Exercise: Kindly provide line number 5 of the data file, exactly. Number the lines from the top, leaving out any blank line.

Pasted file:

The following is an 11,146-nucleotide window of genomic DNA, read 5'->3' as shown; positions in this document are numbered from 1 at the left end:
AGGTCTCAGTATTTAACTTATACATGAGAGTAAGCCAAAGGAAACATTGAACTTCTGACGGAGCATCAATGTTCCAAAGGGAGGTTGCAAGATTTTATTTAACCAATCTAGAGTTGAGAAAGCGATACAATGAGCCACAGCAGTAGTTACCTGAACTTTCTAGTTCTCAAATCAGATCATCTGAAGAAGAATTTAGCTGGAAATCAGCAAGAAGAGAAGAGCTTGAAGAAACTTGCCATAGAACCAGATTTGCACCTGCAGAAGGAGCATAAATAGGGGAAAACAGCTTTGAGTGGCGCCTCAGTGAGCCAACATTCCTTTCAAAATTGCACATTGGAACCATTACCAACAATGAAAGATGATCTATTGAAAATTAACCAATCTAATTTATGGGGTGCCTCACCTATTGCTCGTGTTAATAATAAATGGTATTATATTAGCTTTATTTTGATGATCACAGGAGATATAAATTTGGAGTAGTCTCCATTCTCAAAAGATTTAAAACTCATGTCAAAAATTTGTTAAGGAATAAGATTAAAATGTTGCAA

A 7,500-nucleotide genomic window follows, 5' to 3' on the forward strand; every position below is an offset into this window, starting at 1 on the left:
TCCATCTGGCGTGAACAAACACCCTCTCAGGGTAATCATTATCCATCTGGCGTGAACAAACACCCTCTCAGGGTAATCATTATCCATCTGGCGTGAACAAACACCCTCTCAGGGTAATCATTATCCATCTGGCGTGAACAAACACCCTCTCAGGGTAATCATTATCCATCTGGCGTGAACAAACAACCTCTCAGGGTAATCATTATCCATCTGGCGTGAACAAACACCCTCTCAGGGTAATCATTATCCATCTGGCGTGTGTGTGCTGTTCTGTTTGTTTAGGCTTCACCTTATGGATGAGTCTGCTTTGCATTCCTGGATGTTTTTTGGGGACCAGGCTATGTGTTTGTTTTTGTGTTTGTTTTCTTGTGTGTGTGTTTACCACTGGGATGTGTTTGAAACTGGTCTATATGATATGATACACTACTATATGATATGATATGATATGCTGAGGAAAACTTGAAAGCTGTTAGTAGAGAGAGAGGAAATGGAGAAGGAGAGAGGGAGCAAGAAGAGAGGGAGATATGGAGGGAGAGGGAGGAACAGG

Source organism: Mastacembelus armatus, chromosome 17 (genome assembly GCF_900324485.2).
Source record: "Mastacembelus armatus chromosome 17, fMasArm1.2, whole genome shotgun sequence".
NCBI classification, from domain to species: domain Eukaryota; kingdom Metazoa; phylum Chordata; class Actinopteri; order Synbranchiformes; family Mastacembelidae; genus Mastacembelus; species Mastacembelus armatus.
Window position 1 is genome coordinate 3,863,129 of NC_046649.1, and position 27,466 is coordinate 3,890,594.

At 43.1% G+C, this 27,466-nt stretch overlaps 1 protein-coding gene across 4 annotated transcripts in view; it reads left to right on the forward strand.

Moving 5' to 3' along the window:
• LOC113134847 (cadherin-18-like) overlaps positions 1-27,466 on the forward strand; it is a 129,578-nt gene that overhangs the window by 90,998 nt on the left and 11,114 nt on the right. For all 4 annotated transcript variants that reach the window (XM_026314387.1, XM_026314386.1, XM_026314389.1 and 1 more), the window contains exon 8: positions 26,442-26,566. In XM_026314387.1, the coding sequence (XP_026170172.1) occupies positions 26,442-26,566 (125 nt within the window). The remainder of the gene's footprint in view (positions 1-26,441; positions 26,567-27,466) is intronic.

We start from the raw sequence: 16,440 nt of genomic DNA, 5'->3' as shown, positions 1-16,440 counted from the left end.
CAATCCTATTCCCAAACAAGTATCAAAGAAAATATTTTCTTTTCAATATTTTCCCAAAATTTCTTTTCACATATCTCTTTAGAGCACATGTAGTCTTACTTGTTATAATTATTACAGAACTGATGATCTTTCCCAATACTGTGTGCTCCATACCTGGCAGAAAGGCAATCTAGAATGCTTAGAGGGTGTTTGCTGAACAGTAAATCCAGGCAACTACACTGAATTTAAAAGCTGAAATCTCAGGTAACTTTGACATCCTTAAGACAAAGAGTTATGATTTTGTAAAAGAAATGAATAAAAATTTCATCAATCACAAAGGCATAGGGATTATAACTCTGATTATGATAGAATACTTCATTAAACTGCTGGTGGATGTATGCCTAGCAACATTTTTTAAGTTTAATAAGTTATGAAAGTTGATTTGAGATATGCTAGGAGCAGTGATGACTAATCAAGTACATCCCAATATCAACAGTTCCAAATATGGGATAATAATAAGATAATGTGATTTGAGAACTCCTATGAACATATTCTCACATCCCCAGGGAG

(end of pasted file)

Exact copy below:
Source organism: Mastacembelus armatus, chromosome 17 (genome assembly GCF_900324485.2).